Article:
A California federal judge's attempt to issue a nationwide injunction on the Trump administration's new asylum restrictions was blocked for a second time late Tuesday night. It's the latest move in a case that has bounced around between the lower courts and comes as the Supreme Court considers an emergency request from the Justice Department asking the Court to weigh in.
The Ninth Circuit granted the administration’s request for a stay late Tuesday night, just one day after San Francisco-based U.S. District Court Judge Jon Tigar issued for the second time a nationwide injunction blocking the administration from implementing its new asylum policy. The court’s ruling narrows the scope of the injunction so that the administration is only blocked from implementing its safe-third-country policy within the court’s jurisdiction, which includes California and Arizona.
Under the new asylum policy, which was announced in July, migrants who travel through a safe third country such as Mexico on their way to the U.S. will be denied asylum if they haven’t previously applied for refugee status in the country that country. The policy is now in effect in New Mexico and Texas, since those states fall outside of the Ninth Circuit’s jurisdiction. Soon after the policy was announced, Tigar, an Obama appointee, issued a nationwide injunction blocking its implementation but was rebuffed by the Ninth Circuit, which narrowed the scope of the injunction. Citing new evidence about the policy’s alleged harm to migrants, Tigar reissued the nationwide injunction Monday, only to be overruled once again.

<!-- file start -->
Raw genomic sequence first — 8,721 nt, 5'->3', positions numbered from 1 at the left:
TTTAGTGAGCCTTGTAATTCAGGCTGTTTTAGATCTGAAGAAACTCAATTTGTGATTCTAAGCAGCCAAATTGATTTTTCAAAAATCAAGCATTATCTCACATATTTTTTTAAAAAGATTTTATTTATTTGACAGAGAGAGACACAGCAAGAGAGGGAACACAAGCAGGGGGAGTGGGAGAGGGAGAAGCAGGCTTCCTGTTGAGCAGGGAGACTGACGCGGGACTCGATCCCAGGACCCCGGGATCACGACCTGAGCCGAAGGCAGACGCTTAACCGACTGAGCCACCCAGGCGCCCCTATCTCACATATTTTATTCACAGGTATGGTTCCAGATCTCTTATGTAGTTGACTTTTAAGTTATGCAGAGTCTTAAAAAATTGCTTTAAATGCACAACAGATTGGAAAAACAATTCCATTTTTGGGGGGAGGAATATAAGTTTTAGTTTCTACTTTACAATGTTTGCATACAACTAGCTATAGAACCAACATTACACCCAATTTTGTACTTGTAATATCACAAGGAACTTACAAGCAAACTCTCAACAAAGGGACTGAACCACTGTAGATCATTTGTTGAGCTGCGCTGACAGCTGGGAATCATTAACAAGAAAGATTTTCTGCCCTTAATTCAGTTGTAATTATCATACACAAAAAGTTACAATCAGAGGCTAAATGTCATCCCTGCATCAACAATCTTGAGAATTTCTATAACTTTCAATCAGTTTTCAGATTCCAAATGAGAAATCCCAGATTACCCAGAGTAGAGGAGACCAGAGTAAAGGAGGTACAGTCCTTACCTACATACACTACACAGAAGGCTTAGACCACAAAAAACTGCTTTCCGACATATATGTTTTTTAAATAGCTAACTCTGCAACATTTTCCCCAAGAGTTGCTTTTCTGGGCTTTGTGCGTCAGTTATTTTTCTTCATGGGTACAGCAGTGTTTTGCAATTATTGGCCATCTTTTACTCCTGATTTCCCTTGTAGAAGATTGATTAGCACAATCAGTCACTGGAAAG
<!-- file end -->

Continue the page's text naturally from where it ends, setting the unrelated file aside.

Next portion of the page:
On Monday, Tigar had restored his decision to block a Trump administration rule limiting asylum for some migrants, in response to an earlier 9th Circuit ruling. But that was short-lived, in light of Tuesday'st 9th Circuit ruling. Tuesday's 9th Circuit ruling handed the administration a partial win as it seeks to implement its rule across the country, but has yet to actually rule on the merits of the new rule. The White House also criticized Tigar for seeking to unilaterally control federal immigration policy from the bench.
Immigration and border security policy cannot be run by any single district court judge who decides to issue a nationwide injunction. This ruling is a gift to human smugglers and traffickers and undermines the rule of law. We previously asked the Supreme Court to set aside the district court’s injunction in its entirety, our request remains pending with the Court, and we look forward to it acting on our request.
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Updated: Wed, Sep 25th 2019 @ 2:05pm EDT